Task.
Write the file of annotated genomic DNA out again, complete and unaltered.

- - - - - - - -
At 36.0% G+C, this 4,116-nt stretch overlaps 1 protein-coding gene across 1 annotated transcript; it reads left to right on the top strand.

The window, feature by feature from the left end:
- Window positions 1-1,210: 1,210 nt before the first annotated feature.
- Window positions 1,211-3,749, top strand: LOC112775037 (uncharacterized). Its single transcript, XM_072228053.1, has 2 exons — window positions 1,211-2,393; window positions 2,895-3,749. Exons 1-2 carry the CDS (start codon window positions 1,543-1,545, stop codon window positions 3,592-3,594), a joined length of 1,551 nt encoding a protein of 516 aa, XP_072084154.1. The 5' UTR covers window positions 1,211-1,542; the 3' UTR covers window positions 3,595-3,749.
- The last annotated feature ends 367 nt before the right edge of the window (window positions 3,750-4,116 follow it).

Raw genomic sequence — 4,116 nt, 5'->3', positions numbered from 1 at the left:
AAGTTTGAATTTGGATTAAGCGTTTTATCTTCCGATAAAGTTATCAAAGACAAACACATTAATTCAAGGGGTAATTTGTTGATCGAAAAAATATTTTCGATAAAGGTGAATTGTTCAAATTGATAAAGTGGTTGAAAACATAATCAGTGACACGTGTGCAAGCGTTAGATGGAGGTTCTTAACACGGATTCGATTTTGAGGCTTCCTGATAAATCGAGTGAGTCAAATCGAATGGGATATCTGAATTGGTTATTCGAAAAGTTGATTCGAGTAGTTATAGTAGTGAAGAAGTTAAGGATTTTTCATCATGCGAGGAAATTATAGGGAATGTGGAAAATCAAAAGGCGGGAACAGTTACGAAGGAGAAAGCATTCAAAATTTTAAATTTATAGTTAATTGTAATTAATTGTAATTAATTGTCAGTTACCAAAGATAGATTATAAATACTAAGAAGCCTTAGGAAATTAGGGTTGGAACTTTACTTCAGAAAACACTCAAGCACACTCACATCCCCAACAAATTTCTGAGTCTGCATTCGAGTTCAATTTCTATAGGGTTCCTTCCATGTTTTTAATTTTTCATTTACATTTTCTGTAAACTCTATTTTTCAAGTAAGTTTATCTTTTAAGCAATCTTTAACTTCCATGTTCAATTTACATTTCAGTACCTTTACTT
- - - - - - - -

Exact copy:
At 36.0% G+C, this 4,116-nt stretch overlaps 1 protein-coding gene across 1 annotated transcript; it reads left to right on the top strand.

The window, feature by feature from the left end:
- Window positions 1-1,210: 1,210 nt before the first annotated feature.
- Window positions 1,211-3,749, top strand: LOC112775037 (uncharacterized). Its single transcript, XM_072228053.1, has 2 exons — window positions 1,211-2,393; window positions 2,895-3,749. Exons 1-2 carry the CDS (start codon window positions 1,543-1,545, stop codon window positions 3,592-3,594), a joined length of 1,551 nt encoding a protein of 516 aa, XP_072084154.1. The 5' UTR covers window positions 1,211-1,542; the 3' UTR covers window positions 3,595-3,749.
- The last annotated feature ends 367 nt before the right edge of the window (window positions 3,750-4,116 follow it).

Raw genomic sequence — 4,116 nt, 5'->3', positions numbered from 1 at the left:
AAGTTTGAATTTGGATTAAGCGTTTTATCTTCCGATAAAGTTATCAAAGACAAACACATTAATTCAAGGGGTAATTTGTTGATCGAAAAAATATTTTCGATAAAGGTGAATTGTTCAAATTGATAAAGTGGTTGAAAACATAATCAGTGACACGTGTGCAAGCGTTAGATGGAGGTTCTTAACACGGATTCGATTTTGAGGCTTCCTGATAAATCGAGTGAGTCAAATCGAATGGGATATCTGAATTGGTTATTCGAAAAGTTGATTCGAGTAGTTATAGTAGTGAAGAAGTTAAGGATTTTTCATCATGCGAGGAAATTATAGGGAATGTGGAAAATCAAAAGGCGGGAACAGTTACGAAGGAGAAAGCATTCAAAATTTTAAATTTATAGTTAATTGTAATTAATTGTAATTAATTGTCAGTTACCAAAGATAGATTATAAATACTAAGAAGCCTTAGGAAATTAGGGTTGGAACTTTACTTCAGAAAACACTCAAGCACACTCACATCCCCAACAAATTTCTGAGTCTGCATTCGAGTTCAATTTCTATAGGGTTCCTTCCATGTTTTTAATTTTTCATTTACATTTTCTGTAAACTCTATTTTTCAAGTAAGTTTATCTTTTAAGCAATCTTTAACTTCCATGTTCAATTTACATTTCAGTACCTTTACTT